From wild beaches where surfers snooze in the shade, to verdant tea plantations and a heady foodie scene, it’s easy to fall for the charms of Sri Lanka. Here we reveal some key things to Know Before You Go…


Tourist infrastructure has only recently been making real headway. And whilst the island – adrift in the Indian Ocean – has been on the hitlist of backpackers, there are now a handful of sleek hotels and boho hideaways drawing a discerning bunch of travellers from across the world. That said, wherever you stay, from crumbling beachside shacks, to an all-singing, all-dancing resort, the warm-hearted and sunny disposition of the locals always filters through.


Sign up to one of our Sri Lankan holidays and you’ll most likely be whisked around the island by one of our driver-guides. We’ve handpicked most of our guides and they’re super knowledgeable about the destination, giving you the inside track to its best spots. If, however, your driver has a tendency to pull over at too many shops or stores (they’ll receive commission for anything you buy), then do let us know.


Good news: the roads are improving in Sri Lanka, at least on the surface. But be warned: driving here is generally not very fast and journey times are long. Aanarchic traffic fills the road, from hulking trucks to mopeds weaving in and out of the bumper-to-bumper trails, amongst the cacophony of blaring horns. We handpick all our drivers and take the utmost care in selecting those that drive safely and cautiously. Heading out on a drive? Forget counting the miles, go instead with the time – your destination may only be a couple of miles away but there will always be traffic and drivers often make detours. It’s not unusual for some to avoid certain villages based on its religious standing: a Buddhist may hesitate to pass through a Muslim village, for example.


The rumours are true: there are two price bands in Sri Lanka, one for tourists and one for locals. This includes tickets to monuments and major sites. Your entry will be five to 10 times higher than that for Sri Lankans – and that’s just the standard, but prices remain very affordable. You may sometimes be asked to pay when taking photos or videos of particular sites; keep in mind though, it’s best to avoid snapping next to Buddha.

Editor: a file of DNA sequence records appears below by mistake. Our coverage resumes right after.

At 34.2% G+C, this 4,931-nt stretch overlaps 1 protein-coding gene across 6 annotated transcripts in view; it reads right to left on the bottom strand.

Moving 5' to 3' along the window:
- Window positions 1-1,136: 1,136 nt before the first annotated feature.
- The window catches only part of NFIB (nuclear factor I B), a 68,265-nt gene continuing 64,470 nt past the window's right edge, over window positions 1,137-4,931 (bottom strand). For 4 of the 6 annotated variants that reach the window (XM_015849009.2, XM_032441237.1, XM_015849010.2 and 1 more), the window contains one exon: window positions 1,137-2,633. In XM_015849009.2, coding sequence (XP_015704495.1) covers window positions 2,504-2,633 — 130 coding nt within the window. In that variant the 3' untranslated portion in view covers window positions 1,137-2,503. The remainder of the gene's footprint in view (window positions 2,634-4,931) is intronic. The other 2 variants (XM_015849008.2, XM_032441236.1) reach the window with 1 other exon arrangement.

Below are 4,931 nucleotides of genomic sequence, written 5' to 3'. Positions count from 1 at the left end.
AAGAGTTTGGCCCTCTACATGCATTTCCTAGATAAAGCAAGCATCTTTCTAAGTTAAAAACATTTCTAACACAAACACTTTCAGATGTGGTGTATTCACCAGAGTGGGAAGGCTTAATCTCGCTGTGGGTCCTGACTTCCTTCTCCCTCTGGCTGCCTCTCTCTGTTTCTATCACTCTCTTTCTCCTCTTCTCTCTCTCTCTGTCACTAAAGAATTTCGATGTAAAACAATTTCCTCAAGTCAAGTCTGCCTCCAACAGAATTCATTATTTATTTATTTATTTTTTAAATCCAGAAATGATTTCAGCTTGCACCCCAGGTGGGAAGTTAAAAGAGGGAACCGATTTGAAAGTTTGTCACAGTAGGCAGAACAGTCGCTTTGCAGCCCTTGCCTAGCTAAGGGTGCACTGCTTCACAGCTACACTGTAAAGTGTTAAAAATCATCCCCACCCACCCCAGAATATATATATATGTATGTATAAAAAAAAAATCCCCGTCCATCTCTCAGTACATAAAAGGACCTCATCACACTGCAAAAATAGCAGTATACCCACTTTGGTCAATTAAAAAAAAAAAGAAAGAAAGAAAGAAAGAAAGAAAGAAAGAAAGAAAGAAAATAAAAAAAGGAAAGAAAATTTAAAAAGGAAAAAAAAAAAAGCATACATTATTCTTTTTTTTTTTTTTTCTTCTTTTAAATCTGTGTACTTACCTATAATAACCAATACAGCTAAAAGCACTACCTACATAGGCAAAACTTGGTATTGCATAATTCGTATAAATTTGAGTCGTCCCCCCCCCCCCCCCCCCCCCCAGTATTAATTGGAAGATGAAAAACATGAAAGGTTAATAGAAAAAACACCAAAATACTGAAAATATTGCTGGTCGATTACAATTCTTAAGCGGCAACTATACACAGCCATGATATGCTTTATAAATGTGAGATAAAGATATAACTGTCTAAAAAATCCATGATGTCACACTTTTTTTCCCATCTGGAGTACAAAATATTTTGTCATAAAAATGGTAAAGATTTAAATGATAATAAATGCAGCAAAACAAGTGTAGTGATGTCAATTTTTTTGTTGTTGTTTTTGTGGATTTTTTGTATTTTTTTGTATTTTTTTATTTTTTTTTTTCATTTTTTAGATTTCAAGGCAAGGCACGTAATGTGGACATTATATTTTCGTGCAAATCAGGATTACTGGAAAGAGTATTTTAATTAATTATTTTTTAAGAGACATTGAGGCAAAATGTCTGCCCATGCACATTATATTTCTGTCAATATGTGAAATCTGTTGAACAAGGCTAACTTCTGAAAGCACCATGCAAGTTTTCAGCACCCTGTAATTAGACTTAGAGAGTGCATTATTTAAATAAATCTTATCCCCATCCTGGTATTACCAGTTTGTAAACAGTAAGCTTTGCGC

The local currency is the Sri Lanka rupee and you can exchange cash at bureaus, banks or withdraw rupees from ATMs. Leaving tips is always expected and it’s recommended you leave around 200 rupees in restaurants; 50 rupees to airport porters; and 100 rupees to hotel workers. For drivers accompanying you on your journey, a tip has already been incorporated into their salary.
Restaurants do not always include prices on menus, so ensure you ask about costs before ordering. The standard tip to leave in restaurants is 10%.

Getting online

Wi-fi is often available in hotel lounges or lobbies – it’s a good excuse to pull up a pew, order a Ceylon tea or a G&T, and flick through your emails.

The future

After an epic trip across the island, from tea plantations to major historical sites, and easy-breezy beaches, you’ll return to Colombo – your wallet will be a little lighter, your waistband a little chunkier, but you’ll have fallen hard for Sri Lanka. And the future is clearly looking brighter on this alluring Indian Ocean island. On the horizon is the in-the-making Port City – a new city within a city. The sprawling site in Colombo will be home to gleaming skyscrapers, a financial district, hotels and a theme park, funded by the Chinese at a whopping $1.4bn. A project that’s garnered great controversy, Port City is one to watch and could change the face of Colombo.

Whatever the future holds, Sri Lanka is guaranteed to win you over.

Contact one of our Sri Lanka specialists